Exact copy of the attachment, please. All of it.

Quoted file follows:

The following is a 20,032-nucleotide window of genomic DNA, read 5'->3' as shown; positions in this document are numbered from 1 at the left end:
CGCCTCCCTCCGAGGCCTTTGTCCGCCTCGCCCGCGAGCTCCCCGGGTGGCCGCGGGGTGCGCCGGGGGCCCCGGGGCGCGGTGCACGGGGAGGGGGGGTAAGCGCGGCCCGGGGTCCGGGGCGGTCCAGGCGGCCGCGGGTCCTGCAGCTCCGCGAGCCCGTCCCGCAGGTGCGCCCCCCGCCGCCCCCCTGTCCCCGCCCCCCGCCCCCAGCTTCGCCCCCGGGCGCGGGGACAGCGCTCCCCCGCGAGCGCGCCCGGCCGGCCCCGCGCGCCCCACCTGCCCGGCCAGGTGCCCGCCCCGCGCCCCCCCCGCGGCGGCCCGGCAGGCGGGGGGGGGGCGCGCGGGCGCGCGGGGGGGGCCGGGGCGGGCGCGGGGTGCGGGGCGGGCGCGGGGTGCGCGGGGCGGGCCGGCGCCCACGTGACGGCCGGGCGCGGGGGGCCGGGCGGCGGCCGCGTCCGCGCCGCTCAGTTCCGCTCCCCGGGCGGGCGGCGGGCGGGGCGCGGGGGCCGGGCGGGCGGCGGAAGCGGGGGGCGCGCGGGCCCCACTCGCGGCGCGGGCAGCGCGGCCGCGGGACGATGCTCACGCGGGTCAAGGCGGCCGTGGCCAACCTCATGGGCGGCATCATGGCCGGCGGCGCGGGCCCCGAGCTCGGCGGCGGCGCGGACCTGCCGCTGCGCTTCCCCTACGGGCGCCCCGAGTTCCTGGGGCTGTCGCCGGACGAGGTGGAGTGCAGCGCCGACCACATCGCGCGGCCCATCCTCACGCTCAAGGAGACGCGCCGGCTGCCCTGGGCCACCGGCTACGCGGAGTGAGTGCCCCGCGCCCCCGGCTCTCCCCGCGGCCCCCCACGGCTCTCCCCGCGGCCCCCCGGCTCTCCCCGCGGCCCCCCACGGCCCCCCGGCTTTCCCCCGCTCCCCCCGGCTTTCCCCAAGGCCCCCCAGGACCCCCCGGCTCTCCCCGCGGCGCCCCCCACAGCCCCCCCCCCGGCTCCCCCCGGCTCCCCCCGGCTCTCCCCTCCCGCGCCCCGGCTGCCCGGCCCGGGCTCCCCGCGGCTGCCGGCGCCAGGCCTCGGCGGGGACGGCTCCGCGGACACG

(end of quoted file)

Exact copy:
The following is a 20,032-nucleotide window of genomic DNA, read 5'->3' as shown; positions in this document are numbered from 1 at the left end:
CGCCTCCCTCCGAGGCCTTTGTCCGCCTCGCCCGCGAGCTCCCCGGGTGGCCGCGGGGTGCGCCGGGGGCCCCGGGGCGCGGTGCACGGGGAGGGGGGGTAAGCGCGGCCCGGGGTCCGGGGCGGTCCAGGCGGCCGCGGGTCCTGCAGCTCCGCGAGCCCGTCCCGCAGGTGCGCCCCCCGCCGCCCCCCTGTCCCCGCCCCCCGCCCCCAGCTTCGCCCCCGGGCGCGGGGACAGCGCTCCCCCGCGAGCGCGCCCGGCCGGCCCCGCGCGCCCCACCTGCCCGGCCAGGTGCCCGCCCCGCGCCCCCCCCGCGGCGGCCCGGCAGGCGGGGGGGGGGCGCGCGGGCGCGCGGGGGGGGCCGGGGCGGGCGCGGGGTGCGGGGCGGGCGCGGGGTGCGCGGGGCGGGCCGGCGCCCACGTGACGGCCGGGCGCGGGGGGCCGGGCGGCGGCCGCGTCCGCGCCGCTCAGTTCCGCTCCCCGGGCGGGCGGCGGGCGGGGCGCGGGGGCCGGGCGGGCGGCGGAAGCGGGGGGCGCGCGGGCCCCACTCGCGGCGCGGGCAGCGCGGCCGCGGGACGATGCTCACGCGGGTCAAGGCGGCCGTGGCCAACCTCATGGGCGGCATCATGGCCGGCGGCGCGGGCCCCGAGCTCGGCGGCGGCGCGGACCTGCCGCTGCGCTTCCCCTACGGGCGCCCCGAGTTCCTGGGGCTGTCGCCGGACGAGGTGGAGTGCAGCGCCGACCACATCGCGCGGCCCATCCTCACGCTCAAGGAGACGCGCCGGCTGCCCTGGGCCACCGGCTACGCGGAGTGAGTGCCCCGCGCCCCCGGCTCTCCCCGCGGCCCCCCACGGCTCTCCCCGCGGCCCCCCGGCTCTCCCCGCGGCCCCCCACGGCCCCCCGGCTTTCCCCCGCTCCCCCCGGCTTTCCCCAAGGCCCCCCAGGACCCCCCGGCTCTCCCCGCGGCGCCCCCCACAGCCCCCCCCCCGGCTCCCCCCGGCTCCCCCCGGCTCTCCCCTCCCGCGCCCCGGCTGCCCGGCCCGGGCTCCCCGCGGCTGCCGGCGCCAGGCCTCGGCGGGGACGGCTCCGCGGACACG